Strand’s ‘Century of Cinema’ continues


The Strand Theatre remains a vibrant part of downtown Delaware and a center of its culture.

Tracey Peyton, Managing Director of the Strand Theater, spoke at Delaware Rotary Club Monday afternoon, updating members on the historic structure’s “Century of Cinema.”

The theatre opened in 1916 “when balcony seats were 10 cents and main floor seats 15 cents,” Peyton said.

The iconic building continues to show movies, all the while doing renovations and upgrades at its 28 E. Winter St. location.

“We have seating for 550 in three theaters,” Peyton said. “We are older than AMC, Cinemark and Regal.”

Despite rising costs for movies and concessions, “it’s never closed its doors.”

Peyton touted the Strand’s recent conversion to digital and the work on the restrooms and the facade.

“Lighting and electrical upgrades and new seats in the balcony theatre have taken place,” she said.

Acoustic enhancements are planned in 2017.

A 20-minute video highlighted the changes that have taken place in a century from the time the building was purchased in 1915 “and a theatre installed in the middle of it” soon afterward.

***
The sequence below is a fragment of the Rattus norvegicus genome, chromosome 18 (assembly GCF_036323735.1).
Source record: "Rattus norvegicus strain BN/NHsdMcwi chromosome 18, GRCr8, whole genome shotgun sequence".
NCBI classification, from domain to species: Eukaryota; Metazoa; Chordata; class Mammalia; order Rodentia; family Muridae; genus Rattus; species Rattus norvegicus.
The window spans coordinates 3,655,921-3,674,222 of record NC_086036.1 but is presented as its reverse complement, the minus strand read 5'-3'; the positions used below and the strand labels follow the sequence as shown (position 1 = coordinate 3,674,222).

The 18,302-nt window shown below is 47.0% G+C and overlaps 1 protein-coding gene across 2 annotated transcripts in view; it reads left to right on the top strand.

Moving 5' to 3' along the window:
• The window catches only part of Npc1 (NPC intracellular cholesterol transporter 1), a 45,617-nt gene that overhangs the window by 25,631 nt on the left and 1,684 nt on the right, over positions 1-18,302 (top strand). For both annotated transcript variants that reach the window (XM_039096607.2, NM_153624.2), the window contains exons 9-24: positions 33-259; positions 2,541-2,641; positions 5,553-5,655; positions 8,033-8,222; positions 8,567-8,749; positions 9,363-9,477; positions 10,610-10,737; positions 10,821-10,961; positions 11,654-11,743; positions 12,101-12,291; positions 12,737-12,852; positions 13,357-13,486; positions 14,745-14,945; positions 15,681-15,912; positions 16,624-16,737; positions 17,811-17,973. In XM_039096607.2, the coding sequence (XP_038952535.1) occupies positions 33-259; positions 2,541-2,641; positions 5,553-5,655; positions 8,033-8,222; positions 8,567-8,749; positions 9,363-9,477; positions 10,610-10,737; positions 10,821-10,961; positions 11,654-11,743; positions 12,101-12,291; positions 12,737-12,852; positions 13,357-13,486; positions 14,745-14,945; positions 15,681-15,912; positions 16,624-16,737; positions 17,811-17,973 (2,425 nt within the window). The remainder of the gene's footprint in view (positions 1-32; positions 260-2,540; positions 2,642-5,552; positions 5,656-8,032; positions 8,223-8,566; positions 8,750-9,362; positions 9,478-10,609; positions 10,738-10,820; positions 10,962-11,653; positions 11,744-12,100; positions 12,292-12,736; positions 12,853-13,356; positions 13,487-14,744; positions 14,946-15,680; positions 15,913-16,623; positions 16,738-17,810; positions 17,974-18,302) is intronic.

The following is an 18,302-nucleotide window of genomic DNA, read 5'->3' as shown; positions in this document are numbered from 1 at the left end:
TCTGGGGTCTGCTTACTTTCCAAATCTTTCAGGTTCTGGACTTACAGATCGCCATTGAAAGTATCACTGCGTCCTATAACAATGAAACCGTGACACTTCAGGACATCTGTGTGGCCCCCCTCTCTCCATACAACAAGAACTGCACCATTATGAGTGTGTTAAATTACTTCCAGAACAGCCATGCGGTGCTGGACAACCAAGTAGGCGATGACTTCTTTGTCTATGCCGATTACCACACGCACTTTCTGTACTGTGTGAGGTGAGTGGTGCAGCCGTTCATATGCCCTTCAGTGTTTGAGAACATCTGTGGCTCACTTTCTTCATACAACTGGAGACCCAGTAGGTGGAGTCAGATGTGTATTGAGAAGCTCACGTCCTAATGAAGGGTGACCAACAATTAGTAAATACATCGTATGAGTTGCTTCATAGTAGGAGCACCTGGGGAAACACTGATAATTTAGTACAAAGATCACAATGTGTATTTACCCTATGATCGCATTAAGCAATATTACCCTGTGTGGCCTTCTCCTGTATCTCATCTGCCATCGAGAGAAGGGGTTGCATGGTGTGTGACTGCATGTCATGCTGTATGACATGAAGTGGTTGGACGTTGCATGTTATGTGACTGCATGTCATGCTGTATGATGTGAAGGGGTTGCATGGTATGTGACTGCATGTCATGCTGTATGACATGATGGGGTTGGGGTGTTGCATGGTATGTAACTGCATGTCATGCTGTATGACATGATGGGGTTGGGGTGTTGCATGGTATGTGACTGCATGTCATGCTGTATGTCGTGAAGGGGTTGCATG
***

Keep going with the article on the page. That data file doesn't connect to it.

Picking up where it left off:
Henry Bieberson, a brewer from Martins Ferry, Ohio, was the initial owner, opening April 10, 1916. It has shown movies continuously ever since.

It later became part of the Schine Theatre chain, which at one time operated 17 movie houses in Ohio, until 1971 when George and Cindy Johnson took ownership.

Various ownership changes led to the Amato Era, 1994-2002.

Jerry and Cathy Amato are credited with saving the theater during a difficult time. The couple bought it Feb. 11, 1994.

“We wanted to keep it in the community and preserve it,” Cathy Amato said.

That goal was accomplished in 2002 when Ohio Wesleyan University took ownership and helped create the Strand Theatre and Cultural Arts Association, a 501 (c) 3 non-profit board that currently owns the Strand.

Multiplex cinemas have come and gone, and The Strand Theatre has remained.

“We are like the movies you have seen, Rocky, Seabiscuit, The Champ. We are the underdog,” Peyton said.

She credits overwhelming community support for the Strand’s success.

There’s another appealing aspect to the theatre, in addition to its central location and affordability, according to Peyton.

“We serve the best popcorn in the region,” she said.

For information on the theatre, visit

By Anthony Conchel

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